Deletion of Lkb1 in renal tubular epithelial cells leads to CKD by altering metabolism

Seung Hyeok Han, Laura Malaga-DIeguez, Frank Chinga, Hyun Mi Kang, Jianling Tao, Kimberly Reidy, Katalin Susztak

Research output: Contribution to journalArticlepeer-review

41 Scopus citations

Abstract

Renal tubule epithelial cells are high-energy demanDing polarized epithelial cells. Liver kinase B1 (LKB1) is a key regulator of polarity, proliferation, and cell metabolism in epithelial cells, but the function of LKB1 in the kidney is unclear.Our unbiased gene expression studies of human control and CKDkidney samples identified lower expression of LKB1 and regulatory proteins in CKD. Mice with distal tubule epithelial-specific Lkb1 deletion (Ksp-Cre/Lkb1flox/flox) exhibited progressive kidney disease characterized by flattened dedifferentiated tubule epithelial cells, interstitial matrix accumulation, and dilated cystic-appearing tubules. Expression of epithelial polarity markers b-catenin and E-cadherin was not altered even at later stages. However, expression levels of key regulators of metabolism, AMP-activated protein kinase (Ampk), peroxisome proliferative activated receptor gamma coactivator 1-a (Ppargc1a), and Ppara, were significantly lower than those in controls and correlated with fibrosis development. Loss of Lkb1 in cultured epithelial cells resulted in energy depletion, apoptosis, less fatty acid oxidation and glycolysis, and a profibrotic phenotype. Treatment of Lkb1-deficient cells with an AMP-activated protein kinase (AMPK) agonist (A769662) or a peroxisome proliferative activated receptor alpha agonist (fenofibrate) restored the fatty oxidation defect and reduced apoptosis. In conclusion, we show that loss of LKB1 in renal tubular epithelial cells has an important role in kidney disease development by influencing intracellular metabolism.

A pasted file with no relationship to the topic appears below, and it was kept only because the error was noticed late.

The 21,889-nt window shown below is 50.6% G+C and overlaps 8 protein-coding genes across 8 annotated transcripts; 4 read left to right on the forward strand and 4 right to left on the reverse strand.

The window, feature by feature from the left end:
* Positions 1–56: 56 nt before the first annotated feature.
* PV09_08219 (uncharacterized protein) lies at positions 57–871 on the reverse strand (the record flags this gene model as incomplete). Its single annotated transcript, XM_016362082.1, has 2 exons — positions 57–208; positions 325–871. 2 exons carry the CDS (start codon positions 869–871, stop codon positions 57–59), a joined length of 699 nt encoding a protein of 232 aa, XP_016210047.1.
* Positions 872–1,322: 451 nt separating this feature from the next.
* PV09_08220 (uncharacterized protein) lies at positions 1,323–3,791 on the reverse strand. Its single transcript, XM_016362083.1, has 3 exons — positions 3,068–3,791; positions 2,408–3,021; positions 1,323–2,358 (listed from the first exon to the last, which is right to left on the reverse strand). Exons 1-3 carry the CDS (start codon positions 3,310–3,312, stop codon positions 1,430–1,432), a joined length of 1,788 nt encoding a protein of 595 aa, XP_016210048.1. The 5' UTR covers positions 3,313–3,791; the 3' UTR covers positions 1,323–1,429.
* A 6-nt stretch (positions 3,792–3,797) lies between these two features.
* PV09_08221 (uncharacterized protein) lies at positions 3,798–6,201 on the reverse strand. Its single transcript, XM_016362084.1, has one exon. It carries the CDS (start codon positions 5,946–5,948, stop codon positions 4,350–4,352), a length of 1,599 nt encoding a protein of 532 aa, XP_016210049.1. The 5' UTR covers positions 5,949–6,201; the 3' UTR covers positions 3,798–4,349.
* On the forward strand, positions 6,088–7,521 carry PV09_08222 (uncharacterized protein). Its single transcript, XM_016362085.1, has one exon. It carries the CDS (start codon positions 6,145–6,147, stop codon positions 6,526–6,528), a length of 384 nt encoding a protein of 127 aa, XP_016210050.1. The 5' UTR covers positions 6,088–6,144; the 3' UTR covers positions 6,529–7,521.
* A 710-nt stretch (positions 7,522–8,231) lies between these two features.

Original languageEnglish (US)
Pages (from-to)439-453
Number of pages15
JournalJournal of the American Society of Nephrology
Volume27
Issue number2
DOIs
StatePublished - Feb 2016

ASJC Scopus subject areas

  • Nephrology

Fingerprint Dive into the research topics of 'Deletion of Lkb1 in renal tubular epithelial cells leads to CKD by altering metabolism'. Together they form a unique fingerprint.

Cite this